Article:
However, Gray Blue, Director of Music Industry Relations at FanBridge – a fan growth and marketing site for artists – stressed that streaming music is not just about marketing for artists: “This is seriously an answer to the most continually-asked question I’ve had [from artists] for the last year and a half: How do I monetize Facebook streams?” FanBridge will now be offering the option for clients to add the Play Button within the FanBridge Facebook app and essentially stream royalties from their Facebook fan pages.
The biggest impact of the Play Button could be that it helps create a real network that will give Spotify a competitive edge: The more often Spotify’s Play Button appears online, the more new listeners will sign up for the service and the more other people and online companies will post Play Buttons.
Groundbreaking Digital Royalties Deal Finally Reached
The music industry finally struck a historic deal with the Copyright Royalty Board (CRB) about mechanical royalties rates on April 11, said an article in The Hollywood Reporter, and the RIAA chairman called it “historic.” The agreement will set rates going forward for digital music, settles an ongoing argument about statutory license fees and will set new rules for many “cutting-edge business models” such as cyberlockers, streaming services and other subscription-based music services.
This agreement was announced by the Recording Industry Association of America (RIAA), the National Music Publishers Association (NMPA) and the Digital Media Association. These three entities will soon submit a 25-page agreement to the CRB that allows existing rates and terms for CDs and downloads to be carried over. Five new categories are also being proposed to be added to Section 115 of the U.S. Copyright Act, the section dealing with mechanical royalties. Proposed amendments include adding the following items to the system as items that will bring revenue for artists, songwriters, etc.: “mixed service bundles,” which include locker services, ringtones, etc. that are joined with music-unrelated products such as mobile phones, consumer electronics devices or Internet services; paid locker services; purchased content lockers; limited offerings,” which includes subscription-based services that provide only one or several genres of music or limited playlists; music bundles,” including CDs, ringtones, digital downloads.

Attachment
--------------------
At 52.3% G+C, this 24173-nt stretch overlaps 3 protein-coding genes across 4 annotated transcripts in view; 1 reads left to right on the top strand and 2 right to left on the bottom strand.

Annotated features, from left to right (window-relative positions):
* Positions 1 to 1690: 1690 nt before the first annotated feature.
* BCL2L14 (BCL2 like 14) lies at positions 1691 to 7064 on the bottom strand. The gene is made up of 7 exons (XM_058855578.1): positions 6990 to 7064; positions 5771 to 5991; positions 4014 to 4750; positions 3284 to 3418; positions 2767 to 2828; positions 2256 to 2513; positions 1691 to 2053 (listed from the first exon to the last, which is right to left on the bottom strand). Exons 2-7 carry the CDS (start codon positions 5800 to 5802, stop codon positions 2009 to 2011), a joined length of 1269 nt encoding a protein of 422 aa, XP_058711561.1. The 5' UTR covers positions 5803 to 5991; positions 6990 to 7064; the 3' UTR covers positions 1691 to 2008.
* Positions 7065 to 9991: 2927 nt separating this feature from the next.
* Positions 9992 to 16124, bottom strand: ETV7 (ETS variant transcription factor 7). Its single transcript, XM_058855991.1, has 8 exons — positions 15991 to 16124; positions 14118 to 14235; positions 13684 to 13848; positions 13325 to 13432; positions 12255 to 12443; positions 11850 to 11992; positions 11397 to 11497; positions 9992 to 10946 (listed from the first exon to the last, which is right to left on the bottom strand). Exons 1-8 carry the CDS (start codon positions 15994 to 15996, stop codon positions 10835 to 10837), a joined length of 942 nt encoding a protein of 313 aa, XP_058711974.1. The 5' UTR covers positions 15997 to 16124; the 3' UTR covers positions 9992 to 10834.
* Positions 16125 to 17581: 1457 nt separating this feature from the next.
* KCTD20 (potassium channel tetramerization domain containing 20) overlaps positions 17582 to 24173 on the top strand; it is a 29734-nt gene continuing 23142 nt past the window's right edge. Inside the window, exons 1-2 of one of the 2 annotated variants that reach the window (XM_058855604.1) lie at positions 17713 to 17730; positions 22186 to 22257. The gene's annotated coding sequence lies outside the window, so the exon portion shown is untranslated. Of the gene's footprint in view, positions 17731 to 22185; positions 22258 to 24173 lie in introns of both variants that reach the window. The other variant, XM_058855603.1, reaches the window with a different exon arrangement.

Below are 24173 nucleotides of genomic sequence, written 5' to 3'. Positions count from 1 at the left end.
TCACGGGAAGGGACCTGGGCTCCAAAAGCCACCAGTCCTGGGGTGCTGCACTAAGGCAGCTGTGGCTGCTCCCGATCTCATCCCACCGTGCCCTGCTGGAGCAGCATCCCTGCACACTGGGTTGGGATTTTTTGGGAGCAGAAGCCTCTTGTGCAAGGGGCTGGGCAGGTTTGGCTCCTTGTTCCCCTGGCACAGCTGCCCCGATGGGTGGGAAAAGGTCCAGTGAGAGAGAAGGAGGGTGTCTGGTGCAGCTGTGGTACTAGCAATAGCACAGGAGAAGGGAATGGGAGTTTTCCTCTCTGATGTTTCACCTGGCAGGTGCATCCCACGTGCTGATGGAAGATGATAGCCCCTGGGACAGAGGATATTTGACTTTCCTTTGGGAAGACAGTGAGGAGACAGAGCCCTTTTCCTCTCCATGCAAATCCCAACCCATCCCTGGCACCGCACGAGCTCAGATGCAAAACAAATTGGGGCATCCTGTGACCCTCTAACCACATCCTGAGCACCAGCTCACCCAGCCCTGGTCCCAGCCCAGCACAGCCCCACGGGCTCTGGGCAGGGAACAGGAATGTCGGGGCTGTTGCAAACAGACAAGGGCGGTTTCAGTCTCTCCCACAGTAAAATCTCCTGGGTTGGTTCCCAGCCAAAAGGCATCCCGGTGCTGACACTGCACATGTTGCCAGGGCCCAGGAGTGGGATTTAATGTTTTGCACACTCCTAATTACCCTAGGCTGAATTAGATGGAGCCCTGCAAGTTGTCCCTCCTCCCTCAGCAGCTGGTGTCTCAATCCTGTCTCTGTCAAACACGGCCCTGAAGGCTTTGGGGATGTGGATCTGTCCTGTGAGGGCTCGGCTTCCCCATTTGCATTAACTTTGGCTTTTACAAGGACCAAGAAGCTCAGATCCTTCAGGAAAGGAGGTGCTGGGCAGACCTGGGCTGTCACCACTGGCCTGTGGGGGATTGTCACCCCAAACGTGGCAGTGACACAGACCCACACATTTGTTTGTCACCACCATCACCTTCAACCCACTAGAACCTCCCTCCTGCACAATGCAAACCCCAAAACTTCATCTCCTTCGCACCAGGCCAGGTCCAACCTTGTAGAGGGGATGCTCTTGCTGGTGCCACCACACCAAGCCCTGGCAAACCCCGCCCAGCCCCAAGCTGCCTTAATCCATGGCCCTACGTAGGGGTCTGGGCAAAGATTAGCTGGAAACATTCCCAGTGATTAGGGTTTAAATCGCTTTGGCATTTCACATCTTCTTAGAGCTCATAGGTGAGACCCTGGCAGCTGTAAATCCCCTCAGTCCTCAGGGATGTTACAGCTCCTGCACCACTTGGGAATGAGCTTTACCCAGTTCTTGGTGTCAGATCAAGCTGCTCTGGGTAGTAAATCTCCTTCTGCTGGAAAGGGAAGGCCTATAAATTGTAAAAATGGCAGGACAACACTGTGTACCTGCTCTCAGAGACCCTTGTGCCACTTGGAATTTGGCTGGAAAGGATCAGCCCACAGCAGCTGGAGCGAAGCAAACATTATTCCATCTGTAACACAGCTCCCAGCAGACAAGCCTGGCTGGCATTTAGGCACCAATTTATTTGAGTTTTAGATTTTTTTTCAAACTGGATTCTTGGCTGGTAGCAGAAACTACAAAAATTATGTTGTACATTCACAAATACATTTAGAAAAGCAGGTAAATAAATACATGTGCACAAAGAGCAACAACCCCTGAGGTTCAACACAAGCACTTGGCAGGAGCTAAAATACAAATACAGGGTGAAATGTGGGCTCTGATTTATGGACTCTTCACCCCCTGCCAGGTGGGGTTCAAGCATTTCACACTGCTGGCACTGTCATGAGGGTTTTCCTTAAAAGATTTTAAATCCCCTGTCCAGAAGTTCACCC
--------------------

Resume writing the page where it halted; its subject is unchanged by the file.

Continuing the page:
Internet music streaming royalties have been a notoriously-debated topic since digital music took off, and if these items are added, those in the music industry believe rate negotiations will be much simpler than they have been in the past. Lee Knife, executive director of the Digital Media Association stated that the new landscape that could be created by changing copyright law could provide huge growth and earning opportunities for everyone: “Today’s agreement paves the way for our members to continue developing exciting new business models that satisfy consumers, create greater revenue opportunities for music creators and effectively fight piracy, the music industry’s greatest threat.”